Dad says Callie is “non-lingual.” Me, I’m not so certain. I keep trying different languages and cadences with her to see if anything clicks. It never does. We have this thing between us that Mom calls language, but it isn’t that. It isn’t a language. It’s more that we have this way of reading each other. Of being very specific with our eyes and our faces, our postures, our vibes. We have these signals, almost, or at least I think we do.

But if Callie can talk to anyone, it’s plants. Not that plants are people. I know plants aren’t people. But she’s always been good with them, ever since she was small. She seems so calm and just generally at home around them, with her hands in the dirt, her eyes shut—not tightly, but just softly closed. As if when she’s with them, they help her remember some other home. Which is weird, considering she was born in the Arctic.

Or at least the Arctic is where Dad and his research crew found her, along with a hundred or so other infants, in a ship, all alone. Not a parent or any other human in sight, just a hundred or so babies all alone in the Arctic. I shiver, and it’s not just from the thought of the cold.

I look at Callie in the rearview. Her eyes are still sorry, but her face is going toward the window, and for a second I think she’s watching the lights of the highway count us down to the hospital. But then I realize she’s looking at herself and her sad and sorry eyes.

“Hey, kid sister,” I say. “Callie?” I say. She almost turns around. The fits have been getting worse. Mom calls them “conniptions,” but there’s no way I’ll ever say that word out loud where anyone could hear it. Whatever they are, they’re getting worse, and they’re happening to my sister, who can’t ever tell me what it’s like to be her. Whenever I look into her eyes I feel like I can almost see it, except I know that’s just me wishing I could tell a story about a time and place where everyone can be understood, where we are all able to really get to know another person and hold them close and find real comfort in that, and then we all have a pizza party and build a tent in the living room and make a scale model of the solar system and hang it from the ceiling and then go to college and then get good jobs, and the economy is stable, and the government is just, and the story only ends when nobody is scared of being alive anymore.

Stories are pretty great if you don’t mind crying sometimes.

Callie’s eyes are full of something I don’t have the words for, and the lights of the hospital are just ahead.


IN THE HOSPITAL, everything is fine.

Callie looks at the lights and the door, and after we find a parking spot close to the entrance she seems to pull it together enough to help me help her up and out of the backseat and into the lobby. I open the door for Callie, because the child locks have been on for the past few weeks, and if you were to ask me why, then I’d tell you a story about coming home one day and finding Callie sitting in the backseat of my car. Or another story that’s different but the same, about coming home and finding Callie furiously packing and unpacking suitcases. And anyway, the child locks have been on for the past few weeks.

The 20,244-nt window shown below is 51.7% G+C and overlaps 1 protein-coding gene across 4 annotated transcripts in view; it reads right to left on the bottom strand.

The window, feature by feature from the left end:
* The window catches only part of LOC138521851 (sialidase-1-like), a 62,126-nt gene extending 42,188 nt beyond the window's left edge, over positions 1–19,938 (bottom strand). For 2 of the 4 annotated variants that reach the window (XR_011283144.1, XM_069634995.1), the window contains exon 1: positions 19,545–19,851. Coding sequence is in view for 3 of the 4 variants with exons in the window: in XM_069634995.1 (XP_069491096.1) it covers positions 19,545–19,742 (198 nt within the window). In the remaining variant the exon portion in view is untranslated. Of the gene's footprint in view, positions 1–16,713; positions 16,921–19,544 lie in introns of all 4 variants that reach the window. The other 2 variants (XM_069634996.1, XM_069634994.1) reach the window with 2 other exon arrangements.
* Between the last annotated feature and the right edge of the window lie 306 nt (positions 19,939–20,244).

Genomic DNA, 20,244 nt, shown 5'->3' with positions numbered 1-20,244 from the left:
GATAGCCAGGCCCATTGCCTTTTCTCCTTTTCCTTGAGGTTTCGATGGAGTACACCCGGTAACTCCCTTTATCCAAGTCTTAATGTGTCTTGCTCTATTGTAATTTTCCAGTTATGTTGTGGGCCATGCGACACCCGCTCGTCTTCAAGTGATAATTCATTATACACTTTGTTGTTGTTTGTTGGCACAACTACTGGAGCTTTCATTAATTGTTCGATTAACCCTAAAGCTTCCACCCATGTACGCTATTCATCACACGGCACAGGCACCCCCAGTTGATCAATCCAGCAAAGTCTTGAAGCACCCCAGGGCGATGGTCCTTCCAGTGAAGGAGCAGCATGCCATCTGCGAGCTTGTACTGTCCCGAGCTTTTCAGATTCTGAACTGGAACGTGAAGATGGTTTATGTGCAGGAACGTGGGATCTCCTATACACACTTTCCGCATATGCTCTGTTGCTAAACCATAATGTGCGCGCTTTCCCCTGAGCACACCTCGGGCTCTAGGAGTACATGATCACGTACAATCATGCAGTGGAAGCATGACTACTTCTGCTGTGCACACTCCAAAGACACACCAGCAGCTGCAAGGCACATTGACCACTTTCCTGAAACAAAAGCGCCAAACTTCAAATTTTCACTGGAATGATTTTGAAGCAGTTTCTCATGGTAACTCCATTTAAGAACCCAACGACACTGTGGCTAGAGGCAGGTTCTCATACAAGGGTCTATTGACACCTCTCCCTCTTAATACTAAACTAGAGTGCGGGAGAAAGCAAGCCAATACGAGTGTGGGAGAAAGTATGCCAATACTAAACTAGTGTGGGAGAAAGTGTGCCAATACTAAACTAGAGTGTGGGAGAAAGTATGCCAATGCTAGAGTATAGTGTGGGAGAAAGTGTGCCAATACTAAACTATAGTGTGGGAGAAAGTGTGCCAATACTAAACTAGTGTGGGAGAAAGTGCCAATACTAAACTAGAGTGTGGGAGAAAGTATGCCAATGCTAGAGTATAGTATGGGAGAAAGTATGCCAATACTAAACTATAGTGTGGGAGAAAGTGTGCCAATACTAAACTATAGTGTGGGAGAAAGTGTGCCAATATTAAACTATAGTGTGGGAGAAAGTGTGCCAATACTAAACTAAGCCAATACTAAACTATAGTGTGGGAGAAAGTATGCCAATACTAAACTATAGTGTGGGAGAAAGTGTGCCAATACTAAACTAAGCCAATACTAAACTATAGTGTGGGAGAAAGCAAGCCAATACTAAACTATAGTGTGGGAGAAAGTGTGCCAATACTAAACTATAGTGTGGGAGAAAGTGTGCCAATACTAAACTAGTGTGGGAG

Callie grows calmer with each step we take toward the automatic doors, and I can’t help thinking that it might not be fair for me to assume that she’s actually pulled herself together. I can’t tell if this is a situation she even has the ability to pull together, whether or not her growing calm after the worst of these fits is her attempt to control something uncontrollable, something big and terrifying that grips her in a scary part of her brain she can’t ever do a thing about. I want to ask someone about this, but I don’t really know who or how to ask in such a way that won’t make them look at me weird, or even worse, look at Callie weird, the way they’d look at someone who they think should be taken away to be observed in an environment away from “outside factors.” Because I’m pretty sure I fall under the category “outside factors.”

“Outside factors, kid sister,” I say to Callie, and she smiles a bit but doesn’t look at me. I should talk to her more, I think. “I should talk to you more, huh?” I say, and she smiles a bit more, and I smile back. Finally, she looks at me and then again over to the hospital, but her smile’s gone now. Her mouth took it back and instead gave her an expression I don’t know how to read.

“Sometimes,” I tell her, “I think we’re like different editions of the same book.”

I know that this doesn’t make any sense, but it maybe sounds nice.

AND SO HERE we are, in the hospital.

As a government-mandated condition of caring for an Arctic Recovery Orphan (which is the official term for Callie and the others found in the Arctic when they were infants), there are regularly scheduled check-ins with what my parents call a “caseworker.” What Callie’s particular “case” is is something I couldn’t tell you if I wanted to. I would, though. Want to. But nobody asked me. Or told me. Nobody tells me much of any use, at any rate.

Anyway, here we are in the lobby, and Jane, Callie’s caseworker, is walking toward us in a professional hurry, walking quickly yet in such a way that it’s clear she doesn’t want anyone to think she’s walking toward anything urgent, which only makes everything look even more urgent, and nobody is comfortable about any of this.

“Hi, Lorna,” Jane says. She’s coming out to greet us now, walking down a hallway I’ve never been allowed to enter. She’s wearing a white lab coat, but otherwise she’s dressed like a vaguely stylish but relatively severe woman who is somewhere between older-than- college and probably-younger-than-my-parents. “I have to say,” she goes on, “it’s a bit surprising to see you so soon after Callie’s last check-in.” She puts her hand on my shoulder a beat or two after she finishes her sentence, as if she had to think of the gesture before making it. Either that or I just don’t like her and find everything she does slightly annoying. “I have to ask: Is everything okay?”